[volt-nuts] OCD About My HP419A Attenuator Switch Gold Plated Contacts

M K m1k3k1 at hotmail.com
Wed Mar 11 03:03:06 EDT 2015

On 11/03/2015 06:26, Chuck Harris wrote:
> Does KOH really evaporate, and spread in the wind?
> I don't think it does.
> In my experience, the damage done by nicad's is limited to
> where the electrolyte dribbles, spatters, or wicks.
> Powdered electrolyte can get all over things, but usually
> it can be just brushed away, as it is not too corrosive
> when dry.
> If the switches are not covered with KOH dust and crust, I
> truly doubt that they have any measurable amount of KOH
> inside of them.
> However,
> If you want to be really sure, go to your grocery store and
> buy yourself a gallon of steam distilled water for $0.50, or
> so, and an empty spray bottle, like is used for window cleaner
> and liberally hose out the switches and any other area you
> are concerned about.
> When you are done, shake, blow, or simply let drip as much
> water as you can off of the unit.  Set the unit up next to
> a fan, and let the fan blow air on it for a couple of days.
> It will dry out.
> If you want to be doubly sure, a convection oven is the
> answer.  There are several ways you can get one on the cheap.
> If your house has an electric convection oven in the kitchen,
> you can use that set to 150F (50-60C).  Or, you can put a
> muffin fan on a simple stand, and put it in an electric oven,
> with the door closed, and the oven light turned on.  (Gas
> ovens are fine too, if they do not have a pilot light.)
> And, if you want to stay away from the kitchen, you can fashion
> a simple convection oven using a cardboard box, a 40W lamp,
> and a small muffin fan.  Make sure the box is big enough so
> that the lamp is no closer than 12 inches from any side of the
> box, and make sure that the fan and lamp cannot fall over, or
> the box move and cause issues... don't want to make a fire
> hazard.
> -Chuck Harris
> Stan Katz wrote:
>> Now that I've restored my HP419A to running order for the meantime, I 
>> have
>> nagging questions regarding the continuous use of the attenuator switch.
>> The main board of the instrument, A4, was badly polluted with an 
>> invisible
>> layer of potassium hydroxide from the 30 years of being in the same box
>> with dead/mummified nicad batteries.
>> In accordance with
>> http://www.faa.gov/documentLibrary/media/Advisory_Circular/AC43-206part2.pdf 
>> I
>> prepared a 3% boric acid solution and flushed the affected circuit board
>> several times, while scrubbing with a soft nylon toothbrush. I then 
>> flushed
>> the board with hot water. After leaving the board on my furnace 
>> plenum for
>> a few days to thoroughly dry out, the board problem was sorted out. 
>> If the
>> KOH deposited an invisible layer on A4, then certainly, there must be a
>> layer of KOH on the attenuator switch's gold contacts, as well. I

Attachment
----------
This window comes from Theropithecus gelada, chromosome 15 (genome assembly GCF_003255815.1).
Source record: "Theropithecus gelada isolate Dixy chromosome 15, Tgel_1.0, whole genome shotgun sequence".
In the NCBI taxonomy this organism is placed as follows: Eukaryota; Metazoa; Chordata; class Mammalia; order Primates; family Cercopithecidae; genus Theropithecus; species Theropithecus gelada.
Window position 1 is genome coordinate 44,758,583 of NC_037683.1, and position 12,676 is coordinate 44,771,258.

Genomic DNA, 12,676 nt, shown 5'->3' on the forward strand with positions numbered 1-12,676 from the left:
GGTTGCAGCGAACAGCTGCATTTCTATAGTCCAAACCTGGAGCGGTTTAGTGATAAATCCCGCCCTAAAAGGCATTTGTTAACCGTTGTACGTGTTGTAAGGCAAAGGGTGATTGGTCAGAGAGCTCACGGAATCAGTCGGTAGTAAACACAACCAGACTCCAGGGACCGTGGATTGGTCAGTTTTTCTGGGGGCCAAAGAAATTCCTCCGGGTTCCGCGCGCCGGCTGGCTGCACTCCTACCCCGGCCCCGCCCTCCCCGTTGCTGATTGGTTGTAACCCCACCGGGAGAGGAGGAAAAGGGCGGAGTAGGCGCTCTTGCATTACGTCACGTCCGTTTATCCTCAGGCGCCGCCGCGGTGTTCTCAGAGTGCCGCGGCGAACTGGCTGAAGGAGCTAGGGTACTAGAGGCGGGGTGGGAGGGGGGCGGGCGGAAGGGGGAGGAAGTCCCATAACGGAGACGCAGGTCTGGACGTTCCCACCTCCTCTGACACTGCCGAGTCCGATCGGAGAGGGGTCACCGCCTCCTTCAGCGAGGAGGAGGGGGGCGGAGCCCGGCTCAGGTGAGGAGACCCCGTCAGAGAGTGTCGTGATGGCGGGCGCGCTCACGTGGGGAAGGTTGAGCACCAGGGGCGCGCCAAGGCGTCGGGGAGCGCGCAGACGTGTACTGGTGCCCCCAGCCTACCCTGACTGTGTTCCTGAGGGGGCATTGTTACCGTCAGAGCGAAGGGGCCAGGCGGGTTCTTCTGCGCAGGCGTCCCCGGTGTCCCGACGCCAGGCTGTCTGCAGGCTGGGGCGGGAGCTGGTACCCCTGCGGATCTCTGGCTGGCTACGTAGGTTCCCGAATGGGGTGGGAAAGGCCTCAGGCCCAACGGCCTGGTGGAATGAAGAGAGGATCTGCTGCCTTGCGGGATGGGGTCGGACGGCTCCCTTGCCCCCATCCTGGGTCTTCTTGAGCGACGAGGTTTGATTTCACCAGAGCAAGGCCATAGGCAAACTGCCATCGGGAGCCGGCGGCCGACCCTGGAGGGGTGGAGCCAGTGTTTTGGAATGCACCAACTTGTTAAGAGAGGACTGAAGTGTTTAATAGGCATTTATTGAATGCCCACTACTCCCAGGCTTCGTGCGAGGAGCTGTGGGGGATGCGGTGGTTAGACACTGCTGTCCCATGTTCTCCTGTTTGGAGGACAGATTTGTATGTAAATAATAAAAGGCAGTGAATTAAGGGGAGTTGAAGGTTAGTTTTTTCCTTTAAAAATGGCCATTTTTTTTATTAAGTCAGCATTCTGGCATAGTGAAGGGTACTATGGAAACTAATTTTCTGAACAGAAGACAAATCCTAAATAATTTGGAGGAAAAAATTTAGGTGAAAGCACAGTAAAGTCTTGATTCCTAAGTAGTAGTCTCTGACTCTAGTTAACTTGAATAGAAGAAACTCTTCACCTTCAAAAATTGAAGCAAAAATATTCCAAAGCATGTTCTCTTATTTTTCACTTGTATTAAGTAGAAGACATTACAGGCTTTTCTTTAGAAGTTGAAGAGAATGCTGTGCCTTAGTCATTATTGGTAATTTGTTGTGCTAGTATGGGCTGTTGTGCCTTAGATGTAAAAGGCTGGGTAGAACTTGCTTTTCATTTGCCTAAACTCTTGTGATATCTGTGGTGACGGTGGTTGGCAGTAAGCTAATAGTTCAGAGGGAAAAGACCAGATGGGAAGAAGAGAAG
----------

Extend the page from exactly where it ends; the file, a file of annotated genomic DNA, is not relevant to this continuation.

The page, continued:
>> posted my
>> concern about the KOH on a premier chemistry forum. The administrator
>> himself answered my query. He indicated that the only way to remove 
>> the KOH
>> from the switch is to thoroughly flush with di water.  There's no 
>> place for
>> a flushing stream of water to exit the instrument safely.   I'm not 
>> about
>> to remove the switch! Now, I don't know the hardness of KOH, but 
>> Potassium
>> has a very small .5 mohs of hardness. I presume, that KOH is similar. In
>> any event, I would tend to believe there will be some small abrasive 
>> wear
>> from the KOH. The attenuator on a null meter is heavily utilized, and 
>> even
>> a light abrasive can cause trouble eventually.  Proper gold plating, 
>> that's
>> kept clean, never suffers from abrasive wear. Improper plating, can 
>> suffer
>> from adhesive wear, but I have confidence that the HP of the 
>> 1960s-80s was
>> using the finest gold plating available.  I thought about applying 
>> one the
>> the Deoxit products. A careful reading of the Deoxit literature 
>> claims that
>> the D-series treatment is for "non-critical metal surfaces". I think 
>> that
>> the gold plating in the HP419A qualifies as "quite critical". The 
>> Deoxit G
>> series literature leads me to believe it may not have enough cleaning
>> action to flush out the KOH. Also, please note, only the removal of 
>> oxides
>> is mentioned as a feature of the Deoxit line. What other corrosion 
>> products
>> that may be removed are not mentioned.
>> A proper "science project" would be to obtain Bromothymol blue indicator
>> solution, and prepare it with Phosphoric acid in accordance with the 
>> above
>> citation. I could then apply it to the switch contacts ( in itself a 
>> job ), and then try the Deoxit G series, and perhaps other brands of
>> contact cleaner to see if the KOH is truly removed without resorting to
>> water. I'm actually willing to take on such a project ( it's a hobby, 
>> after
>> all ), but I don't even know how to procure a proper concentration of
>> Bromothymol blue from over the internet. Without access to purchase 
>> orders
>> through a university, or corporation, even innocuous chemicals are
>> unobtainable from US chemical supply houses directly by individuals. 
>> There
>> are lots of offers on Ebay, but I have no way of knowing if what's 
>> sold is
>> a the proper concentration. I don't even know how to specify what that
>> concentration should be.
>> Yes, I should get on with my life, but I've invested quite a few hours
>> restoring this instrument, and I just can't let this situation fester
>> without a resolution.  Can anyone on the list help put me out of my 
>> misery?
>> Stan
>> _______________________________________________
I would have thought that KOH would turn into K2CO3 over time, and that 
would not be quite so agressive to deal with

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